Almost two years after Hurricane Irma battered the Dinner Key Marina in Miami, some badly needed fixes are still needed. Damaged slips and splintered docks remained closed, and electrical repairs are still undone.
Boaters have complained of the delayed rehabilitation, which has been stalled by slow-moving talks and mountains of paperwork with the Federal Emergency Management Agency (FEMA).
City administrators are still discussing the matter with FEMA to secure reimbursement for repairs and upgrades that will protect the marina in future storms. In the meantime, commissioners on Thursday moved to pursue a $1.5 million grant from the state to aid repair efforts. The commission unanimously voted to authorize City Manager Emilio Gonzalez to pursue the grant. The city recently selected a contractor for the repairs.
Dinner Key tenants hope the process speeds up. Prior to Irma, Charles Bradley said the marina was in reasonable shape, but not enough has been done since the hurricane to get it back to its former glory. About half of the slips on his dock, he said, are still damaged, some electrical pedestals remain broken and there are still tenants without dock boxes.
“A lot of slips further down the dock were damaged, and there are no boats in them because basically they’ve collapsed,” Bradley said.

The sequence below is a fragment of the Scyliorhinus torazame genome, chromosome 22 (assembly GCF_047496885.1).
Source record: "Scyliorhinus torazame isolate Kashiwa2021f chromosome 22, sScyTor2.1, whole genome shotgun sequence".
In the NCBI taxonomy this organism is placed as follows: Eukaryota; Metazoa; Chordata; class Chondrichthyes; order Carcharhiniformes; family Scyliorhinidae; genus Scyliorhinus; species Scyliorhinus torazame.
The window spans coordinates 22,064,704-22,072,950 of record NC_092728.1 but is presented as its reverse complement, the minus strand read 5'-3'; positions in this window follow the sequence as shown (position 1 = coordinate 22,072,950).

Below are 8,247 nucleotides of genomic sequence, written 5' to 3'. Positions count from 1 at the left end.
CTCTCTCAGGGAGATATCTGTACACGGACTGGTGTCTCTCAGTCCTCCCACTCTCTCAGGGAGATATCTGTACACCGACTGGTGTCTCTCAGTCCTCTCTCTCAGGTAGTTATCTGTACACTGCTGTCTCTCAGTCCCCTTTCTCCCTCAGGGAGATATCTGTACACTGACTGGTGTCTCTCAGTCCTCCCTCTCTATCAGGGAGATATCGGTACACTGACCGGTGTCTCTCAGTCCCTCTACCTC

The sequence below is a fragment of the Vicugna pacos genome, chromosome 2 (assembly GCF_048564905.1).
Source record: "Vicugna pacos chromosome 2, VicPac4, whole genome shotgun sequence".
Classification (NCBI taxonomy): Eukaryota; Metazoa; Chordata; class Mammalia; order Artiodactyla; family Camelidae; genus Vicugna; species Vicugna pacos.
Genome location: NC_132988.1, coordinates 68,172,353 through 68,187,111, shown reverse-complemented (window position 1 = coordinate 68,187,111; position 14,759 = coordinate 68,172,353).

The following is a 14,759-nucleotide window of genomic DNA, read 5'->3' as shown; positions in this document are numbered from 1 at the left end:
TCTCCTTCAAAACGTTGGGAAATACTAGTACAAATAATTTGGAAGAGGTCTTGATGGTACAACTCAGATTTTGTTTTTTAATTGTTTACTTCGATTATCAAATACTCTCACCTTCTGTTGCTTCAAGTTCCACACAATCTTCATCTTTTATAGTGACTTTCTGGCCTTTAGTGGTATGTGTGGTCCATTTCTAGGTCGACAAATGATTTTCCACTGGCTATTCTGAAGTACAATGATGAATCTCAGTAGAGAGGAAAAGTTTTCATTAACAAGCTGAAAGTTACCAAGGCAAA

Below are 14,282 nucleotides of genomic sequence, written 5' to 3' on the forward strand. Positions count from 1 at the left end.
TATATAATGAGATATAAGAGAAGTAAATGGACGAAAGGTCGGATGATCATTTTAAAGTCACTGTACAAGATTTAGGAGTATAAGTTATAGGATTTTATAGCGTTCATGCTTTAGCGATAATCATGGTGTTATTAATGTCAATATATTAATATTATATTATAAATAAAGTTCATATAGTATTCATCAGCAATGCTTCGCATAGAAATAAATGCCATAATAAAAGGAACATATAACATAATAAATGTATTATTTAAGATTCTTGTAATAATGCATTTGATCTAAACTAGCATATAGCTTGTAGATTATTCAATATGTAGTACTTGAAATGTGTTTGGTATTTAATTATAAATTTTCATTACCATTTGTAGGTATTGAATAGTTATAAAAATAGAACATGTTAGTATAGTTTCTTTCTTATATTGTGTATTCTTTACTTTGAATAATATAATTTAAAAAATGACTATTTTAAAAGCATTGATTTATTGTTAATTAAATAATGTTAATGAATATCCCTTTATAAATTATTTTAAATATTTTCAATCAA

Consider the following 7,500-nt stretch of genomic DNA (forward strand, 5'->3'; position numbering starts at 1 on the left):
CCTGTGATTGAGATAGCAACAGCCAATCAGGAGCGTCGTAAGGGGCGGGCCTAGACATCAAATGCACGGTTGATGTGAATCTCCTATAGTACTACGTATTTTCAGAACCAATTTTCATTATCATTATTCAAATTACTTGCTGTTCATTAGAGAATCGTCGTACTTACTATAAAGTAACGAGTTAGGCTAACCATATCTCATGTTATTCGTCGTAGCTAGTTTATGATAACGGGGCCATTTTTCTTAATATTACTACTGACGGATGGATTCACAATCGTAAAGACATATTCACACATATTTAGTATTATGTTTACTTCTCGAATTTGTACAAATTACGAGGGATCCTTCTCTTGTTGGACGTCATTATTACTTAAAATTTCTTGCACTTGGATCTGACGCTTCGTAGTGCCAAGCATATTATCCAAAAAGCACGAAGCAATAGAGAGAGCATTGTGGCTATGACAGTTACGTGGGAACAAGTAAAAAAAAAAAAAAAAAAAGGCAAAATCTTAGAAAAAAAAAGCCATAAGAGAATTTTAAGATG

In a statement, spokeswoman Stephanie Severino said the city hopes Thursday’s vote accelerates the conversation with FEMA to get money to not only repair the marina but to fortify it so it can survive future storms.
“We are looking forward to the start of the needed repairs to Dinner Key Marina,” said Severino. “The city of Miami and FEMA have worked together to not just repair the damages from Hurricane Irma but to strengthen the marina to better withstand future storms.”
On top of the lack of repairs, recent rate increases have also aggravated boaters who use the marina. Commissioners looking to boost revenue to the city spurred the rate hikes. Commissioners Joe Carollo and Manolo Reyes pushed to consider all rate increases at the same time the Miami Parking Authority proposed a citywide parking rate hike. Administrators set increased rates that took effect Jan. 1.
Bradley said he used to pay about $600 a month to dock his boat, but he now pays about $100 more since rates were raised in February. The sudden change in rates, plus the lack of repairs, have led Bradley to add his name to the waiting list at Miami-Dade County’s Matheson Hammock Marina.
“They’ve never had the problems that the city [marinas] had,” Bradley said. “They made the repairs in a timely basis, and they seem to have their act together. I’ve had enough.”